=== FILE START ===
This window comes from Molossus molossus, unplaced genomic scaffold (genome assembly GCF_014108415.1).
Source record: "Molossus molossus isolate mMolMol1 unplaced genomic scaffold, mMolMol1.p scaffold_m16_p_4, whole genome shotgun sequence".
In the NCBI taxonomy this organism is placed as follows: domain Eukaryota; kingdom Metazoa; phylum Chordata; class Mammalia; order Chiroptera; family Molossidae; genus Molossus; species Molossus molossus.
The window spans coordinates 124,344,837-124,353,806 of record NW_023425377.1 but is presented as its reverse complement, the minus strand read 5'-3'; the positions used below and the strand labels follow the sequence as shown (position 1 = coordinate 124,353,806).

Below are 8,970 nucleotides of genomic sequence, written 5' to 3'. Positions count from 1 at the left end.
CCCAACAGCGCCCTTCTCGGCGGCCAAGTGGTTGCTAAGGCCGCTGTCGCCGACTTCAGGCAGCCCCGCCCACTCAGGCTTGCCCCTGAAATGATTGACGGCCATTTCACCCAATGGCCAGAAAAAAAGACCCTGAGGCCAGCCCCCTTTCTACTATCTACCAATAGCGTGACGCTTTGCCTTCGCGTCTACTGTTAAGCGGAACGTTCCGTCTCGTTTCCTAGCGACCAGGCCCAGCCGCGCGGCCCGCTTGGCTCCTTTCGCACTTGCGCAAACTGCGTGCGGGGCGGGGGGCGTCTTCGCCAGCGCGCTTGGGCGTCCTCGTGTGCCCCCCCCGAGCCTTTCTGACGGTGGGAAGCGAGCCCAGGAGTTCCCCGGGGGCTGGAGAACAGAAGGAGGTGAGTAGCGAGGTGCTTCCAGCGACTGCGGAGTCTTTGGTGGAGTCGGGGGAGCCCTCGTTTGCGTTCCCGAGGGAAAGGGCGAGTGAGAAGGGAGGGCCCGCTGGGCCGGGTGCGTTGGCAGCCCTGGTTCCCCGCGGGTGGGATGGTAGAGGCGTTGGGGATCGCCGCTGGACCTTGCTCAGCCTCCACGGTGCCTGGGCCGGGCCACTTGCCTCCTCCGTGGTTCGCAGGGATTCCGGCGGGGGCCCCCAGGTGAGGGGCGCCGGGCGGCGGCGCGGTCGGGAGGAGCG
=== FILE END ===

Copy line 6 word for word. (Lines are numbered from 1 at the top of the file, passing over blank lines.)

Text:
CCCAACAGCGCCCTTCTCGGCGGCCAAGTGGTTGCTAAGGCCGCTGTCGCCGACTTCAGGCAGCCCCGCCCACTCAGGCTTGCCCCTGAAATGATTGACGGCCATTTCACCCAATGGCCAGAAAAAAAGACCCTGAGGCCAGCCCCCTTTCTACTATCTACCAATAGCGTGACGCTTTGCCTTCGCGTCTACTGTTAAGCGGAACGTTCCGTCTCGTTTCCTAGCGACCAGGCCCAGCCGCGCGGCCCGCTTGGCTCCTTTCGCACTTGCGCAAACTGCGTGCGGGGCGGGGGGCGTCTTCGCCAGCGCGCTTGGGCGTCCTCGTGTGCCCCCCCCGAGCCTTTCTGACGGTGGGAAGCGAGCCCAGGAGTTCCCCGGGGGCTGGAGAACAGAAGGAGGTGAGTAGCGAGGTGCTTCCAGCGACTGCGGAGTCTTTGGTGGAGTCGGGGGAGCCCTCGTTTGCGTTCCCGAGGGAAAGGGCGAGTGAGAAGGGAGGGCCCGCTGGGCCGGGTGCGTTGGCAGCCCTGGTTCCCCGCGGGTGGGATGGTAGAGGCGTTGGGGATCGCCGCTGGACCTTGCTCAGCCTCCACGGTGCCTGGGCCGGGCCACTTGCCTCCTCCGTGGTTCGCAGGGATTCCGGCGGGGGCCCCCAGGTGAGGGGCGCCGGGCGGCGGCGCGGTCGGGAGGAGCG